Case Number 02926: Small Claims Court


Sony // 1995 // 118 Minutes // Rated R
Reviewed by Judge Eric Profancik (Retired) // May 26th, 2003

The Charge

Whatcha gonna do?

The Case

Let me tell you what I'm gonna do if I see this movie coming my way: I'm gonna turn around and run quickly in the opposite direction. Well, that is a bit of an exaggeration, but I will be briskly perambulating. I am the target audience for this film, as I love action films. The more bullets, explosions, and mindless violence displayed in a film, the more likely I am to view it and enjoy it. Bad Boys is somewhat of an exception to that rule. It's not that I harbor any malice for Michael Bay (Armageddon, Pearl Harbor) in his directorial debut. On the contrary, I think Bay did a solid job with this film, and it isn't as derivative and plain stupid as some of his successive works. So what is it that kept me from enjoying this film, barely remembering the plot, and avoiding it in all incarnations for all this time? That would be Martin Lawrence.

There was a day way back (1995!) when Lawrence (Big Momma's House, Blue Streak, Nothing to Lose) garnered top billing before costar Will Smith (MIB, ID4, Ali). Unfortunately, that's the rub. As Lawrence is the top dog and gets more screen time, I grew to hate his character. I just cannot stand the way he comes across: whiny, bumbling, clunky, stilted, and somewhat stupid. Actually, he's just downright annoying. He's obviously playing this movie role with the sheath of his old comedy persona wrapped around him. At least that's how I remember him from back then. But I don't want to see that in a movie. Quit tripping over your words and get to the point. Stop stammering and figure out what you have to do. Don't be such a wimp; you're a "bad boy." Stand up for yourself! But, that's not who he's supposed to be and it gets on my last nerve. And that's why I've forgotten this film over the past eight years.

But if you can tolerate Lawrence's performance, then the rest of the movie isn't all that terrible. Yes, there is some awful dialogue and clumsy exposition; yes, Joe Pantoliano (The Matrix, Memento) is not the most inspiring police captain; and, yes, Téa Leoni (Jurassic Park III, Deep Impact) isn't so hot when she's not blonde. However, as an action movie, the film does work. Bay, if nothing else, knows how to shoot this type of movie, and the action sequences are first rate. They're a lot of fun, and the explosions are big! And, dare I forget to mention Will Smith? Though his name is still listed second to Lawrence for the sequel, Bad Boys II, Smith is placed in front of Lawrence's character. We can only hope he's the big dog in that film, for his character is far more appealing and likable, and it doesn't hurt that Smith is the better actor of the two as well. I also have to give small credit to the writers during the "revelation" scene with Lawrence, Smith, and Leoni. It was nice to see that Leoni's character wasn't a complete idiot and had figured out that the two cops had switched identities. Thank goodness she wasn't stunned when Lawrence's wife showed up at the door.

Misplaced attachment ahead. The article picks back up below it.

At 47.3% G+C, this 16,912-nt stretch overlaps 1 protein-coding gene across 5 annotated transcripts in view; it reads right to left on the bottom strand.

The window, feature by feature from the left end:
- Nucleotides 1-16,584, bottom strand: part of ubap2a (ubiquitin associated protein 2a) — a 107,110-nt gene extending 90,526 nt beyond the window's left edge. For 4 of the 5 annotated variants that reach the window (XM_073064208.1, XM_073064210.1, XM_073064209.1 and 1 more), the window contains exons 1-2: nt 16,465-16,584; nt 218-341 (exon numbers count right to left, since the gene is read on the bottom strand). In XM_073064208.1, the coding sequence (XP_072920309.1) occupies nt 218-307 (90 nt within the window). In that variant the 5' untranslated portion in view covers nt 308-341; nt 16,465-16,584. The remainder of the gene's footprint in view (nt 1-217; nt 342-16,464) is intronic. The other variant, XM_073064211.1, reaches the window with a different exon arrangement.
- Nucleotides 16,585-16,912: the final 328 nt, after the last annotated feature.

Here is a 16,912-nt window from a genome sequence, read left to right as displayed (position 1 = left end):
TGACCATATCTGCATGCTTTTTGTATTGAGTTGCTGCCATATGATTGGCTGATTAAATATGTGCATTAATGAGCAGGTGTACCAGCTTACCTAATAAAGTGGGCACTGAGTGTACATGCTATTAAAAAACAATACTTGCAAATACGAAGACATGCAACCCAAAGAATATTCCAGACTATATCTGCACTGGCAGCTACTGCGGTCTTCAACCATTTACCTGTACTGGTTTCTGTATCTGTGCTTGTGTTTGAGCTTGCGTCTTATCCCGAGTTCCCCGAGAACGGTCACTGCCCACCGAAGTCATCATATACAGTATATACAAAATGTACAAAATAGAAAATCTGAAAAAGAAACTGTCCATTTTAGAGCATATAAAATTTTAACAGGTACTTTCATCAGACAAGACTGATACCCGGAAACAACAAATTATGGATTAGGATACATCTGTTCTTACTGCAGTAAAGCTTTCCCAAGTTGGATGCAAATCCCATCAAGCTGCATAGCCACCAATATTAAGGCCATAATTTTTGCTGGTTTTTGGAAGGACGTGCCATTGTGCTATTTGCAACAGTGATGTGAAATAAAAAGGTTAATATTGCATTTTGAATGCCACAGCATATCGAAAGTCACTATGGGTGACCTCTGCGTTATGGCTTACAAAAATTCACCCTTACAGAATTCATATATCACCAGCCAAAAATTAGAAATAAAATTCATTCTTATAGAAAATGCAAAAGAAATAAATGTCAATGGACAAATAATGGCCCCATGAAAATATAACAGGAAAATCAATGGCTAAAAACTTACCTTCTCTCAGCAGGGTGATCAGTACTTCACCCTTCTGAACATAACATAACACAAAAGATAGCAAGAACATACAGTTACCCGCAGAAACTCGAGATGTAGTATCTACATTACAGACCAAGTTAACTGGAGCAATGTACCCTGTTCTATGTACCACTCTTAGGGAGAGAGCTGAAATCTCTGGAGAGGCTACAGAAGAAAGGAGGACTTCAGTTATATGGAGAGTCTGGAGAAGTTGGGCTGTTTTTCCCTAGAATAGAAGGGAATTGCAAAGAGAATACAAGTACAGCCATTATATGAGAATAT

Setting all that aside, we come to the major problem with this latest release -- its name is Superbit. The evil continues to thrive and milk people out of their hard-earned money. With a suggested retail price of $26.95, Bad Boys Superbit will flat out rob you if you're stupid enough to buy this disc. Do not buy this disc! The Superbit titles are a complete waste of money for 99% of the DVD-watching population. You likely do not own equipment that is capable of utilizing whatever marginal quality improvement this line may possess. You are completely better off paying $19.95 MSRP for the Special Edition of this movie, which has equally solid transfers and an additional lineup of bonus materials. Yes, that's right. You'll pay less and get more from the Special Edition versus the bare bones Superbit title. As we continue to say here at The Verdict, the Superbit line does not provide any noticeable video or audio difference when compared to other well-produced titles from other studios. So, while the video is solid -- though not perfect, as I did detect some occasional shimmering -- and the DTS track is very good, the Superbit line is an overpriced sham. Do not contemplate this disc. It's good, but it's not that good. Please work with us in trying to stop the madness!

By the way, in case you don't know the gist of the movie, here's a quick synopsis. Smith and Lawrence are narcotics officers in Miami. They've recently confiscated a very large shipment of heroin, which is locked up at police headquarters. With some brilliant derring-do, a group of really bad guys steal the drugs right out from under the cops' noses. As it was their bust, Lawrence and Smith's Captain assigns them the task of finding the drugs before the DEA and FBI take over the case. They have less than 72 hours to save their department's reputation.

Let the mayhem begin!

Case adjourned.

Review content copyright © 2003 Eric Profancik; Site layout and review format copyright © 1998 - 2016 HipClick Designs LLC

Scales of Justice
Judgment: 75

Perp Profile
Studio: Sony
Video Formats:
* 1.85:1 Anamorphic

Audio Formats:
* DTS 6.0 ES (English)
* Dolby Digital 5.1 Surround (English)

* English
* Chinese
* French
* Korean
* Portuguese
* Spanish
* Thai

Running Time: 118 Minutes
Release Year: 1995
MPAA Rating: Rated R

Distinguishing Marks
* None

* IMDb